Thanks Roger.  Regarding "Errors Unaffected by a Try/Catch Construct" the issues are mitigate-able (imo (all of what follows)) if handled properly (knock on wood).  I must be biased tho because I don't see an alternative to Try/Catch functionality and my projects rely on it extensively, full disclosure.  My disconnect must be because the only clients directly connecting to the database(s) I deal with are a bunch of .NET APIs.  No web sites or anything else (besides a few internal tools) connect directly to the database(s).  What you say about always returning an error in .NET is true.  Maybe the client connects directly to the database and so we just are describing the same endpoint differently.  Or it's the same!  It's hard to articulate because everything depends on so many things.  From the Docs [which I switched from bullet points to #s] the non-catch-able errors listed are:

    TRY...CATCH constructs do not trap the following conditions:

    1. Warnings or informational messages that have a severity of 10 or lower.
    2. Errors that have a severity of 20 or higher that stop the SQL Server Database Engine task processing for the session. If an error occurs that has severity of 20 or higher and the database connection is not disrupted, TRY...CATCH will handle the error.
    3. Attentions, such as client-interrupt requests or broken client connections.
    4. When the session is ended by a system administrator by using the KILL statement.

    #1 is just ignored which is ok because the db likely delivered the correct result.

    #2 the database engine is FUBAR.  In this case the APIs have health checks which would email me (knock on wood).

    #3 this  happens all the time between the APIs and the clients.  Things happen especially with phone apps.  Between .NET and SQL Server (which is an isolated connection) this is hopefully very infrequent.  Things happen tho.   Hopefully health checks catch this too.  The apis continually ping the db engine.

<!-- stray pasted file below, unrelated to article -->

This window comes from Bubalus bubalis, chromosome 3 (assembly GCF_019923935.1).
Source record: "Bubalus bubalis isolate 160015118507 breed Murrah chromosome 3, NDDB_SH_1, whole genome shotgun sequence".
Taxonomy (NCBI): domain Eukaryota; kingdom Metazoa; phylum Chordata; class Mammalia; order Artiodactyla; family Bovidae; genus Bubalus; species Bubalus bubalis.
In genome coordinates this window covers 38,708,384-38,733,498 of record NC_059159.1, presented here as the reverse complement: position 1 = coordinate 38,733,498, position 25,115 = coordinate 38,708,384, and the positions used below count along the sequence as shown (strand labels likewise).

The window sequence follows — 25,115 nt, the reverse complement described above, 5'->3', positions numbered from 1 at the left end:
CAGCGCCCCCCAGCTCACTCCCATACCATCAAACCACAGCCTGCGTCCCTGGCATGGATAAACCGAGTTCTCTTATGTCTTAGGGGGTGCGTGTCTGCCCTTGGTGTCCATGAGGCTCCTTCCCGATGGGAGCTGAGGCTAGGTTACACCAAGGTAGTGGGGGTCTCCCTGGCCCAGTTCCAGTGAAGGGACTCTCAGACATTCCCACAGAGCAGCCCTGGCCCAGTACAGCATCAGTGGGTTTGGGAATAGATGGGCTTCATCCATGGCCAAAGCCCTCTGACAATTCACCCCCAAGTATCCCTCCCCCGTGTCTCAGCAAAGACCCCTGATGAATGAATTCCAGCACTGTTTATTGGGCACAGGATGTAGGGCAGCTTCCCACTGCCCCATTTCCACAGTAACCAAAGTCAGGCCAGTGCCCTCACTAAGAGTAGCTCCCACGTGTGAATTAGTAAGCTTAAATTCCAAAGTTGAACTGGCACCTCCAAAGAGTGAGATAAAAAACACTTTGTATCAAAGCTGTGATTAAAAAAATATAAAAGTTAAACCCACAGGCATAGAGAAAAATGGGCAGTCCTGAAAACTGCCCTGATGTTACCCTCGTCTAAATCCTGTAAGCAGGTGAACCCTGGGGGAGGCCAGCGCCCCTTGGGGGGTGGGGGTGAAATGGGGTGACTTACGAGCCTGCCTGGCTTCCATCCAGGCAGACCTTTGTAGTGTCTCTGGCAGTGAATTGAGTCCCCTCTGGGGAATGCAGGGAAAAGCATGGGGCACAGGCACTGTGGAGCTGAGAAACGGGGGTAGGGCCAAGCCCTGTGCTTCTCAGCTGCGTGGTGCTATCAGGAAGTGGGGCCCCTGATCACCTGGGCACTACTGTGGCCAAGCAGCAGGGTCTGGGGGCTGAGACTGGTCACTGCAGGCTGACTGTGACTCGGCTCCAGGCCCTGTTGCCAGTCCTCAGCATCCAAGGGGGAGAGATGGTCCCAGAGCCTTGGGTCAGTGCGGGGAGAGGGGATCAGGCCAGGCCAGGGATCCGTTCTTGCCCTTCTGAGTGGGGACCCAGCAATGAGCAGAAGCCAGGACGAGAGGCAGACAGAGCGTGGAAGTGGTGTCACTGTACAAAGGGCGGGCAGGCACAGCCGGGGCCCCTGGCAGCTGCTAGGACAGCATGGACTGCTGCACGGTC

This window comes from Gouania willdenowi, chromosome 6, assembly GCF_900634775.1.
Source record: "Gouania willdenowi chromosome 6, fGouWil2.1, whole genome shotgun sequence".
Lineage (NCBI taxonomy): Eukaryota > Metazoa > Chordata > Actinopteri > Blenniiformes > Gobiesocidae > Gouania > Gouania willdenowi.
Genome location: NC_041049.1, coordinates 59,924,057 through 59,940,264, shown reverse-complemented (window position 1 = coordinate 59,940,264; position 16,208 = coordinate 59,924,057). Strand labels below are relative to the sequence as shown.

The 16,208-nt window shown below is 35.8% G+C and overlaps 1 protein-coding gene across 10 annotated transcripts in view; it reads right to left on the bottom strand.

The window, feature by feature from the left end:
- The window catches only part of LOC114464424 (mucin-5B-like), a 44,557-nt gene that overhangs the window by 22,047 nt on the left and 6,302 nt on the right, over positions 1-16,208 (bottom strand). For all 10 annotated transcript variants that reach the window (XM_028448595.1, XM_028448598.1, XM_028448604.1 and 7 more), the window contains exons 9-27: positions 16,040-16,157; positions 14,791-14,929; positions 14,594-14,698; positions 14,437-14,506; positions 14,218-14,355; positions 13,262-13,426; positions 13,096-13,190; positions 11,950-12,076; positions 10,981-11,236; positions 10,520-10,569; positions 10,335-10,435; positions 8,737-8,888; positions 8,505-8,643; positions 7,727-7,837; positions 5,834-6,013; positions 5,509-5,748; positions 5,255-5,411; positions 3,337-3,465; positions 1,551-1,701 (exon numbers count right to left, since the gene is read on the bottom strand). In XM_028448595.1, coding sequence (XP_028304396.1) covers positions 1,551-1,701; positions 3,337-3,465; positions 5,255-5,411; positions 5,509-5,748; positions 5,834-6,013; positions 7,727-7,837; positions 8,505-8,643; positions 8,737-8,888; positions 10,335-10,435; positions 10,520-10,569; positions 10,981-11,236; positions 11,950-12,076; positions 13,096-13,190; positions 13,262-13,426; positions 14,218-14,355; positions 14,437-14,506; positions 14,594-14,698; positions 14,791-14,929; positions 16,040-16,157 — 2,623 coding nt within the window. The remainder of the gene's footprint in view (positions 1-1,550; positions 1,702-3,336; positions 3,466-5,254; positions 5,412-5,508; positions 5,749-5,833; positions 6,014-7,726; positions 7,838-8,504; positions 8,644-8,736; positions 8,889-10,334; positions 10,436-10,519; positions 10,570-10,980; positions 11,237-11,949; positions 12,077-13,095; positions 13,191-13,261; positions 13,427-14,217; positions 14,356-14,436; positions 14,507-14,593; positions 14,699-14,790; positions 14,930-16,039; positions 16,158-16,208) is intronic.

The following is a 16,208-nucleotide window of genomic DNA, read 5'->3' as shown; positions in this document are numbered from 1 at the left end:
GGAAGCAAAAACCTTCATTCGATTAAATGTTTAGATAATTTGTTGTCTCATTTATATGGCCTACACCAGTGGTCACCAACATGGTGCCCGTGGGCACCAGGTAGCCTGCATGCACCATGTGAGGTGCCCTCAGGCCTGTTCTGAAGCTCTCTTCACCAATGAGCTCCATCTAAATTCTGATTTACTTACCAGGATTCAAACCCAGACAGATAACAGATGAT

#4 it would be me who was doing the killing 🙂

    Then the second set of things it TRY/CATCH doesn't catch:

    The following types of errors are not handled by a CATCH block when they occur at the same level of execution as the TRY...CATCH construct:

    1. Compile errors, such as syntax errors, that prevent a batch from running.
    2. Errors that occur during statement-level recompilation, such as object name resolution errors that occur after compilation because of deferred name resolution.
    3. Object name resolution errors

    The code I posted checked for the existence of the table in test_proc_b and interrupts execution by throwing an error prior to the required resolution of the object (table_t or whatever).  My working example tho didn't work because the code that checked @sys_table_name was commented out.  If that code were not commented out then it would've worked I think.

    Aus dem Paradies, das Cantor uns geschaffen, soll uns niemand vertreiben können

  • schleep

    SSChampion

    Points: 12551

    scdecade,

    Trust me. this works to eliminate the DBs where the table to be updated doesn't exist from the cursor that is supplying the @db_name.

    SELECT Name FROM sys.databases

    WHERE OBJECT_ID(Name + '.dbo.<tablename>') IS NOT NULL

    Unless you have a table called '<tablename>' in some database, this will return no rows, nor error.

    If you have a table called '<tablename>', you're doing it wrong 🙂

    P

    • This reply was modified 3 months, 1 week ago by  schleep. Reason: Edited to add missing '.' before 'dbo.'
  • Steve Collins

    Ten Centuries

    Points: 1105

    schleep, that sounds interesting.  It's a 3 part naming convention?  Is there a . missing before dbo.?  Maybe it's simpler to query the sys table and idk.  It could be done without the inner proc and inside a loop and you're saying test it that way and it works.  Basically don't throw the error but throwing the error let's you write the error message.  So idk and it all depends.  Got code for the OP?